Lainie Graham is a theater star in London, as is Richard Troy. Lainie however is beloved of the public, where Richard’s bad boy antics have earned him a heap of scorn. In order to rehabilitate his image Richard’s publicist, and the publicist of the play these two actors are currently co-staring in, come up with a terrible horrible plan. They want Lainie and Richard to pretend to be in a romance. Yes, old Hollywood manipulation in modern day London. And then of course the two fall in love. It’s complicated by the fact that Lainie’s ex is also starring in the play, and his jealously takes some ugly turns.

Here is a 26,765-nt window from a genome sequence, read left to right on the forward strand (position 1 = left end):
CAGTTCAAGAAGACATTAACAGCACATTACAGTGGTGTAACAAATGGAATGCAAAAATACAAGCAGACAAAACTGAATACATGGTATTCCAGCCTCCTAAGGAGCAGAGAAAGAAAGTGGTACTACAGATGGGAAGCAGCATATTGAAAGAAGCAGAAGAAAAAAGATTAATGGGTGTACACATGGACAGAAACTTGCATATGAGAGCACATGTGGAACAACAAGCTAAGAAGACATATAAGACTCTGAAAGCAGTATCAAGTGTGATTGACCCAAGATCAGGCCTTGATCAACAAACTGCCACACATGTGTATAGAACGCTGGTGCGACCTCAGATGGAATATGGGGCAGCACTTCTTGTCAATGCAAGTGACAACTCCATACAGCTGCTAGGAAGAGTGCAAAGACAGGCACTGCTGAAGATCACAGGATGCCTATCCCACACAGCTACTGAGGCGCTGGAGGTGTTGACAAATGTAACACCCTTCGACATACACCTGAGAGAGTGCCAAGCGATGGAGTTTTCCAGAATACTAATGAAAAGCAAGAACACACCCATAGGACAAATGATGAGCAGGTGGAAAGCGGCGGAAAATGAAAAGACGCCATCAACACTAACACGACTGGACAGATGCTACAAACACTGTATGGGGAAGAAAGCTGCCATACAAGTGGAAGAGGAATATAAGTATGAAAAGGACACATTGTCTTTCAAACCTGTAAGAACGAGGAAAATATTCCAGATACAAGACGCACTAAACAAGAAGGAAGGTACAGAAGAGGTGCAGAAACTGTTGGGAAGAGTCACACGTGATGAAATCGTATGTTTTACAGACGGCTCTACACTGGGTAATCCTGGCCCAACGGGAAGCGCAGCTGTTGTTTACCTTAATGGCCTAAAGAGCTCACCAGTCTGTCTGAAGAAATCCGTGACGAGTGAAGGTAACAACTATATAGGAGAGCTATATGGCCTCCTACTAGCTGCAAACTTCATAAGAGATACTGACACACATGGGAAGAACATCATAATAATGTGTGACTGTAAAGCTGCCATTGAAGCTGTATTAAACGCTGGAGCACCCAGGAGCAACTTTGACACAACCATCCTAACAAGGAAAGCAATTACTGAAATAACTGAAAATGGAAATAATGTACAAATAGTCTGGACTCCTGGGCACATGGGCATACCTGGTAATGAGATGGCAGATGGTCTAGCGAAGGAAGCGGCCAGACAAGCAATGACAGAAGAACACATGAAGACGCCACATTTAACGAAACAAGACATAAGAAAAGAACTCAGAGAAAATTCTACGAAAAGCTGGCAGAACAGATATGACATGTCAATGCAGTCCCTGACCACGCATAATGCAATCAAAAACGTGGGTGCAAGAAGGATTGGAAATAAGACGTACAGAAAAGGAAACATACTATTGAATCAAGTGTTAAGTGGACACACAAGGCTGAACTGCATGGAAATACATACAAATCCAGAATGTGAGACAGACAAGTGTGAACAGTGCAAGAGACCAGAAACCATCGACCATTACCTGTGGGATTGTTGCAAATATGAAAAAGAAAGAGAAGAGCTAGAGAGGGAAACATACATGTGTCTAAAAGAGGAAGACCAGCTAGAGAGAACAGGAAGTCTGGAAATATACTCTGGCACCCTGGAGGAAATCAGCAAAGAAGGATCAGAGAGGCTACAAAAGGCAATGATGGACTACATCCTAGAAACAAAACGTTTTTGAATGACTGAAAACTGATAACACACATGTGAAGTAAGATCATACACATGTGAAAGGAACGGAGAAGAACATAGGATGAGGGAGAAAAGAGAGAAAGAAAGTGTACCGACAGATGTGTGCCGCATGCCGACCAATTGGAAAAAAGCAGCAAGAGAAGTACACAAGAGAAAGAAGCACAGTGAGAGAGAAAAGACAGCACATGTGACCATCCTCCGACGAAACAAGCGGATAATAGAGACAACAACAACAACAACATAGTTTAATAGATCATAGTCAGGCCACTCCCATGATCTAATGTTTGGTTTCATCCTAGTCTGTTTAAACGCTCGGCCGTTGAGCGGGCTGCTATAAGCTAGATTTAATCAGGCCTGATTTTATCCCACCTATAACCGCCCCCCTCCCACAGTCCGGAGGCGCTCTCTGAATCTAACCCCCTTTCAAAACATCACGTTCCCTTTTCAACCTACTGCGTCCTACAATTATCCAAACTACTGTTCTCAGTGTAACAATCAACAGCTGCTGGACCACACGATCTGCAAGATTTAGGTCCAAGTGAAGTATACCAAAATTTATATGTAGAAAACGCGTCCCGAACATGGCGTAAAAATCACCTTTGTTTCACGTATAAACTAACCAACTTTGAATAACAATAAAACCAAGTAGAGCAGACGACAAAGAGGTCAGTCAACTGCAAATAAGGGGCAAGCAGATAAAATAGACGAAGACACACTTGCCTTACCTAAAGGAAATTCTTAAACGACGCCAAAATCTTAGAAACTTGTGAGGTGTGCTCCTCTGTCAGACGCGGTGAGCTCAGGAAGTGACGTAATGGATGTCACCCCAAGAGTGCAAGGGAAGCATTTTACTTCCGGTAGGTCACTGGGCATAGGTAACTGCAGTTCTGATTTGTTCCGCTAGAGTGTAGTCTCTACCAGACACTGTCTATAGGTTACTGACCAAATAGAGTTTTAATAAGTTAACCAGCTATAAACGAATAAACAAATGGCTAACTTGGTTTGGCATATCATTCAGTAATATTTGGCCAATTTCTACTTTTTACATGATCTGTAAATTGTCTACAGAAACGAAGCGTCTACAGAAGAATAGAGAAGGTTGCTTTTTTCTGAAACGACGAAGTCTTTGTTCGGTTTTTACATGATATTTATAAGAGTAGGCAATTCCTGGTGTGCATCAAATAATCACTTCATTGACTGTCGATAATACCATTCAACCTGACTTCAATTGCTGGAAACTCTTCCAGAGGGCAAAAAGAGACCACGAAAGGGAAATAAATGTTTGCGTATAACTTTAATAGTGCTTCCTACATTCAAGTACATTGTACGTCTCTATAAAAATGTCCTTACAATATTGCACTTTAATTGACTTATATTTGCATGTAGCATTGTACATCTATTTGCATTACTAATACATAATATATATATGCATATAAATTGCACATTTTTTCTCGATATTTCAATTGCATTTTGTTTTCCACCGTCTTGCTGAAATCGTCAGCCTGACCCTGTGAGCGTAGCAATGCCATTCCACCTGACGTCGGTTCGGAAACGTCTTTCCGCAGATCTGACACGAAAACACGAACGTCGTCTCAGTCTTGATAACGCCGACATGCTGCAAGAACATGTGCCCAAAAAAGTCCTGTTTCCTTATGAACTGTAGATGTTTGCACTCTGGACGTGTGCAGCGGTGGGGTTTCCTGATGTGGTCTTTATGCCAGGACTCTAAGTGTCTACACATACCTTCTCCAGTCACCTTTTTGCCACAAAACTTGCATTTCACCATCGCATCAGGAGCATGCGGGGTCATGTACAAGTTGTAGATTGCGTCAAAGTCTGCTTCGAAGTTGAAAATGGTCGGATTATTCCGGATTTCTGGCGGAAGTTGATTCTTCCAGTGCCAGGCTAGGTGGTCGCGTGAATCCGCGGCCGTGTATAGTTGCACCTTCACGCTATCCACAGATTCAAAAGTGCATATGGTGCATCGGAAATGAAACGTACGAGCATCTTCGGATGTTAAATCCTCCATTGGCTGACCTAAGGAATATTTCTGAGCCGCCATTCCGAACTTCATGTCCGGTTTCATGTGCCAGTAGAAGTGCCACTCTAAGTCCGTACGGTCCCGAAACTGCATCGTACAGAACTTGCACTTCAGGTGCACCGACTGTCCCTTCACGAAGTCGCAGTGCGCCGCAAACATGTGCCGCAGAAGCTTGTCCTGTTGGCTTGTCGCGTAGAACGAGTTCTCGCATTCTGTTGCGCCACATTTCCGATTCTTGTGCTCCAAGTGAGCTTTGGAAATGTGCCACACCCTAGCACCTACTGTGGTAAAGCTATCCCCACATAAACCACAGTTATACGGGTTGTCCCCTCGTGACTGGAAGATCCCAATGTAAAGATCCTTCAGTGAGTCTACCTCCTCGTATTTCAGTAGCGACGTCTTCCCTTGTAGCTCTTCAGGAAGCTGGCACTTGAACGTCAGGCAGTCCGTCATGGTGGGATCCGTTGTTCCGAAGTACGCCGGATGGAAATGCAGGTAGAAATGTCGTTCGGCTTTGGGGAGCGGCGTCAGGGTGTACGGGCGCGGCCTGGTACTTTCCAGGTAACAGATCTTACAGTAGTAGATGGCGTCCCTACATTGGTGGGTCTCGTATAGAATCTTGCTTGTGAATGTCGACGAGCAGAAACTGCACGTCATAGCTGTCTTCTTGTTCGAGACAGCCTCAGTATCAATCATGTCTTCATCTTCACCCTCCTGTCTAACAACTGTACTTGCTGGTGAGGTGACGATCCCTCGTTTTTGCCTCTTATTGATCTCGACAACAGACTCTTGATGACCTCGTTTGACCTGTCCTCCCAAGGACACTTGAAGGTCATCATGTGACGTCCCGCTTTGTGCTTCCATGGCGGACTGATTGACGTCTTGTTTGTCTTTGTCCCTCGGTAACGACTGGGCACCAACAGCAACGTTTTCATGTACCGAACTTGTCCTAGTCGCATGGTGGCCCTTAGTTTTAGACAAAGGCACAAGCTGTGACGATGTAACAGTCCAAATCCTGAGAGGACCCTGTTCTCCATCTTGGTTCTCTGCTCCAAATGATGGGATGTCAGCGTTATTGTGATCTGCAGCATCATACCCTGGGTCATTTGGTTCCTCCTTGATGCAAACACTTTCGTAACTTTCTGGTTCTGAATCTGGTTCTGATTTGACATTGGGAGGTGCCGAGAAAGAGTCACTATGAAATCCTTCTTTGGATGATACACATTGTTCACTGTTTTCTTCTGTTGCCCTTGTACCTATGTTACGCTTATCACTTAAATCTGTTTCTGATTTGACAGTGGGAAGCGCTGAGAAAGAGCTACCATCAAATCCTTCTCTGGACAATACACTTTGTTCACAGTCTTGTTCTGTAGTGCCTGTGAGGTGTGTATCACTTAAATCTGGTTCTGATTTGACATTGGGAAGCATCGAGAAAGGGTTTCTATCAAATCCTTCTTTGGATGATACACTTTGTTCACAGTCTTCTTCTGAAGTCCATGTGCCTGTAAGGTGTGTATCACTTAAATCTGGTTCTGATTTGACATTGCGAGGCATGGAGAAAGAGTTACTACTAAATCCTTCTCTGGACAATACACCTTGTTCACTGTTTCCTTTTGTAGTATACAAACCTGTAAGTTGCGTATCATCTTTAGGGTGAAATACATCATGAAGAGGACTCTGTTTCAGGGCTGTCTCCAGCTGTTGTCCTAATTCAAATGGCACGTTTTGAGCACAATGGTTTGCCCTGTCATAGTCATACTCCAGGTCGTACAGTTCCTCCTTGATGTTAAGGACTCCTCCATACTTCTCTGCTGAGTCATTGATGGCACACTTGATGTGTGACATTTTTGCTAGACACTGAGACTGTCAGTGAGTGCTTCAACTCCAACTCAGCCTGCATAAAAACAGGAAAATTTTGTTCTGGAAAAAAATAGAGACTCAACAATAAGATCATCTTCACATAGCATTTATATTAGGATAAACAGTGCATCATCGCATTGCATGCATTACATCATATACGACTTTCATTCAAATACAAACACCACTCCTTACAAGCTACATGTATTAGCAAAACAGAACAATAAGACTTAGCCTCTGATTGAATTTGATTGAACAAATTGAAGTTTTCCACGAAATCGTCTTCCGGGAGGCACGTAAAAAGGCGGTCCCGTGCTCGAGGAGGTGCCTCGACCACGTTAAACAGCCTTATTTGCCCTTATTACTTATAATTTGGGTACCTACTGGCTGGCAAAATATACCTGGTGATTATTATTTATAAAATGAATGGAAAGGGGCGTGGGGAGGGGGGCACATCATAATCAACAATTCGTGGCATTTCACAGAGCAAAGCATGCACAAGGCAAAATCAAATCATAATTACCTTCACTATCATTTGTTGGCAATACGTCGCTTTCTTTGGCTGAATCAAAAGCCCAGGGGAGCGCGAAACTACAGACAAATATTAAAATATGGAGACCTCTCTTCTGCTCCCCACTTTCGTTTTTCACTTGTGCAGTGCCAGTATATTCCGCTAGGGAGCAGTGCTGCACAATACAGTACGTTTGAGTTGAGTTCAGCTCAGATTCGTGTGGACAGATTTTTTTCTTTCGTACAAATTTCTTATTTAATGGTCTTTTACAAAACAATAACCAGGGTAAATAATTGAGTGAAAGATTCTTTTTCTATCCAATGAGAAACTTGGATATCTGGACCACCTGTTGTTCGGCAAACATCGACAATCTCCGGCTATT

Look, it’s a completely ridiculous plot line, but once you accept it the book just falls into place. Richard and Lainie snark at each other like Benedict and Beatrice, and the dialogue is hilariously delightful. I lost track of the amount of times that I laughed out loud. If the book had been nothing more then the two of them snarking at each other while falling in love, I would have been perfectly fine with it. I’m not really sure that the plot-line with the Will was especially necessary, except that it helped the book fulfill the romance novel plot expectation of a big fight/breakup. To be honest, I think the book probably would have been just fine with out that particular fight. The final big fight that breaks the pair up before they get a HEA is one of my least favorite tropes in romance novels, though this one was handled rather well. The two leads acted like adults and the mistake that caused the fight was honestly a believable error and not an “oh, I’m not talking to you because I’m a 12 year old” kind of deal.